The Crisis: My Miami Addiction, Skiing in the Summer | Miami, Florida

A flurry of moving arms trail just inches from my face. White and black arms collide, hitting one another. I act instinctively. There’s no thought, no hesitation. I feel a face beneath my hand and push it away. A man from the car in front of mine steps out from the driver side. He’s walking to the front of my rental. I reach for the key in the ignition. Turn it. Nothing.

I consider the moment. Foolishly pensive as the dark figure stops by my car’s front grill. What to do now? I’m in the middle of Miami’s ghetto, no one is awake and I’m seconds away from being shot to death. Another dead tourist in Miami will be the headlines in the morning news. How the fuck do I start this car?

**********************************************

I was on vacation in Miami for two weeks. It was Spring or Summer, don’t recall. But this particular night I was in a mood for things that go bump in the night…particularly the powdery kind. And Miami being notorious for its tropical nose candy, I began to crave for the narcotic.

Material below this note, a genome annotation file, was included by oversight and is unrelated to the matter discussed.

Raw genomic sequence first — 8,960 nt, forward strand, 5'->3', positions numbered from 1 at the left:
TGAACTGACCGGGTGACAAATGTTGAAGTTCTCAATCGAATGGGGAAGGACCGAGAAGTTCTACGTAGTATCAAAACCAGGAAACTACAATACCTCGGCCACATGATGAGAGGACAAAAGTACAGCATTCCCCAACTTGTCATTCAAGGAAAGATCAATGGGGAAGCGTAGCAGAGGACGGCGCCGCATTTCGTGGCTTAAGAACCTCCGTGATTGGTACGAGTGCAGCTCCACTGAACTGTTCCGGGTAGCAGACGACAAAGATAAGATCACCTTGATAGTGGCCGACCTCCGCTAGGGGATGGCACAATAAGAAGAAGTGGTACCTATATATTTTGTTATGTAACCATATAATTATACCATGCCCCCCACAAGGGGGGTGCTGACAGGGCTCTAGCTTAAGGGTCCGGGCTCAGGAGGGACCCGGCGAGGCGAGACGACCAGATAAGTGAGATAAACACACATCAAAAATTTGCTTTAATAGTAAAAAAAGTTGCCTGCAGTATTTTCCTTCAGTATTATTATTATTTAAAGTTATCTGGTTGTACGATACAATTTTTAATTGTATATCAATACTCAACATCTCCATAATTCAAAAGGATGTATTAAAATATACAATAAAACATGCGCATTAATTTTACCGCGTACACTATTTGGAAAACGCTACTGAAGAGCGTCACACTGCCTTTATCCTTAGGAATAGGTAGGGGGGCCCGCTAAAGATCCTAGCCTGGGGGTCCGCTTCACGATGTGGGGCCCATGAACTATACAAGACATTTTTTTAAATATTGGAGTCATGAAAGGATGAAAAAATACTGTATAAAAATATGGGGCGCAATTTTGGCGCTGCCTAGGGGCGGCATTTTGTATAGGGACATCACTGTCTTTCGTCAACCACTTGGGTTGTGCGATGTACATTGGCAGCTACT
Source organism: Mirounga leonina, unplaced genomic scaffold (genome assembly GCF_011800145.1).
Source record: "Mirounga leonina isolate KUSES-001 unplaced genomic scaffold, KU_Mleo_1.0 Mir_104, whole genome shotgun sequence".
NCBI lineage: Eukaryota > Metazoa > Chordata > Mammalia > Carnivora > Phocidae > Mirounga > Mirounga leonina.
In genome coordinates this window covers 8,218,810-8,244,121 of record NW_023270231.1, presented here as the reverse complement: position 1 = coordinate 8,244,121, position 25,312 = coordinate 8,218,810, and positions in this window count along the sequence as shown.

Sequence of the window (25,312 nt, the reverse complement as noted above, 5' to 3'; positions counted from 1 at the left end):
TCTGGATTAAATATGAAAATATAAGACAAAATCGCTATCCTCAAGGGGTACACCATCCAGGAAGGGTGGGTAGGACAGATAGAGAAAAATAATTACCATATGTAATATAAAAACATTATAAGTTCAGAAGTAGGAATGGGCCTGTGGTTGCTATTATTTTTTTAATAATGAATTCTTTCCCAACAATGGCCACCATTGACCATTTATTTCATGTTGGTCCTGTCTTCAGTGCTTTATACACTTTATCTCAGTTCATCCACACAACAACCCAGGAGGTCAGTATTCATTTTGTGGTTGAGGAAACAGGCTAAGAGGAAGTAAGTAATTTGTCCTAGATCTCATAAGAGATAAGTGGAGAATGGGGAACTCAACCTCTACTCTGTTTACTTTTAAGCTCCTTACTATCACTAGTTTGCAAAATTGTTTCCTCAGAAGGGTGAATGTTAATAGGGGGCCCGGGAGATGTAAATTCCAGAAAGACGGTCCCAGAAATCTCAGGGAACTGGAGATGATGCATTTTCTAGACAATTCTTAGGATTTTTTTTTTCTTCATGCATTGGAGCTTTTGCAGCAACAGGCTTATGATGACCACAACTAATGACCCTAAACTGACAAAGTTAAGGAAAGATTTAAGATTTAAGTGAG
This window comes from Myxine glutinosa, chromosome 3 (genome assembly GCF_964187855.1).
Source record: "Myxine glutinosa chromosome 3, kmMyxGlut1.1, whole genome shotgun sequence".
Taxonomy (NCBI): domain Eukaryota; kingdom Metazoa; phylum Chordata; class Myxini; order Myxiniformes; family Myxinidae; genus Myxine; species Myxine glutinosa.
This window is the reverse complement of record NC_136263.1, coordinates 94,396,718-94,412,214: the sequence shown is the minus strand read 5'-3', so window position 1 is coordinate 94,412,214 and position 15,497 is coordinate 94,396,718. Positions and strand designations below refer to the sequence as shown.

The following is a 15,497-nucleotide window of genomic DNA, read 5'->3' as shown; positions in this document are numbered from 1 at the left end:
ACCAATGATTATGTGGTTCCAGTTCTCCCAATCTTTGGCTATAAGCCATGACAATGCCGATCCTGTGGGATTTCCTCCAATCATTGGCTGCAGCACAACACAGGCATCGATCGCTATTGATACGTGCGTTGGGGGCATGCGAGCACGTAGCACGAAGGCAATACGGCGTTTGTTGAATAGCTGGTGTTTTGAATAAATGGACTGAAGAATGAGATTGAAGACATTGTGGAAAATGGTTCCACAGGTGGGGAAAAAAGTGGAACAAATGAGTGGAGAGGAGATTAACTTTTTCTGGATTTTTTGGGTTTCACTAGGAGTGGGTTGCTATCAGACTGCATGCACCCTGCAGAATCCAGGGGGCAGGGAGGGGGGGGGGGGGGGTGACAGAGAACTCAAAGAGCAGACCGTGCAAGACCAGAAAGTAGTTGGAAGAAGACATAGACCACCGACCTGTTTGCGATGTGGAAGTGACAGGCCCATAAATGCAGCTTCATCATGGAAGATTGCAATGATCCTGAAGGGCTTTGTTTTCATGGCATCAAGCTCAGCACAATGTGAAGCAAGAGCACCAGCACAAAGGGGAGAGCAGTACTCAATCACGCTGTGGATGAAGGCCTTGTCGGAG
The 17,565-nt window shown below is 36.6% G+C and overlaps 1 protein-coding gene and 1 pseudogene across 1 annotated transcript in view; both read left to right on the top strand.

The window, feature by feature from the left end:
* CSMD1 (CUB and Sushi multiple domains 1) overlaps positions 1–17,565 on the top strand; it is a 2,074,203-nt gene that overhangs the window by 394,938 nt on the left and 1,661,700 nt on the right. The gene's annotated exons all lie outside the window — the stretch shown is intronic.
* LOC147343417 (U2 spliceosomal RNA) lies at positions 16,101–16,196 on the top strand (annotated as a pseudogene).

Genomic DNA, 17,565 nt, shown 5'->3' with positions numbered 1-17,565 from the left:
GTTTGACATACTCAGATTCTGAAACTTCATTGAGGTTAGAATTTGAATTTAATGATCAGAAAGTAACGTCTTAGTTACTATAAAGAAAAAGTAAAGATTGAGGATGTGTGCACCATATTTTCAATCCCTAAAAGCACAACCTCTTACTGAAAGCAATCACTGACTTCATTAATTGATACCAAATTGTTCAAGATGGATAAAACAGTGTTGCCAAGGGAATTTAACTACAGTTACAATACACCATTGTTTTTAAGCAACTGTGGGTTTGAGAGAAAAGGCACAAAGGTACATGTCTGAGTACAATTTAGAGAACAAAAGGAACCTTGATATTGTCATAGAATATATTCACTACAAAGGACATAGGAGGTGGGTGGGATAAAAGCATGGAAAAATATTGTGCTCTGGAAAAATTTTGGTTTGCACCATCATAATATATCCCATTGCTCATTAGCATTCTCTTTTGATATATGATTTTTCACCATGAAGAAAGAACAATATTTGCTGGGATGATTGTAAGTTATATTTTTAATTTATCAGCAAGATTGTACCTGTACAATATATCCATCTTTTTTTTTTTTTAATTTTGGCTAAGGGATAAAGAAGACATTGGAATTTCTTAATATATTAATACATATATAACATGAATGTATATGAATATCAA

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The night had abruptly ended after a brief attempt of bar hoping on South Beach; my friends that I met at the bars emptied their own personal baggies of coke and I was left with just enough of a taste to be strung out – a pity to have an addictive personality.

I had to get more.

So I left my friends and went cruising on the streets in my economy rental mobile. I was not ‘pimp’ at all!

Discovering that South Beach has no other street corner vices than a plethora of early morning hookers, I headed across the bridge into the unknown.

I took the first exit off I-195. Took a right between a beautiful lit performing arts center, the Adrienne Arsht building. The structure was impressive, unlike anything seen in Miami – more out of place than anything – a look into the future possibly for the Magic city…

As I drove away from the brick road that was laid in between the Center, I rocked my head to the house music booming from my radio. Smoking cigarettes, keeping my eyes peeled for any sign of criminal activity – sadly, it seems that’s an attribute that has been well mastered by me.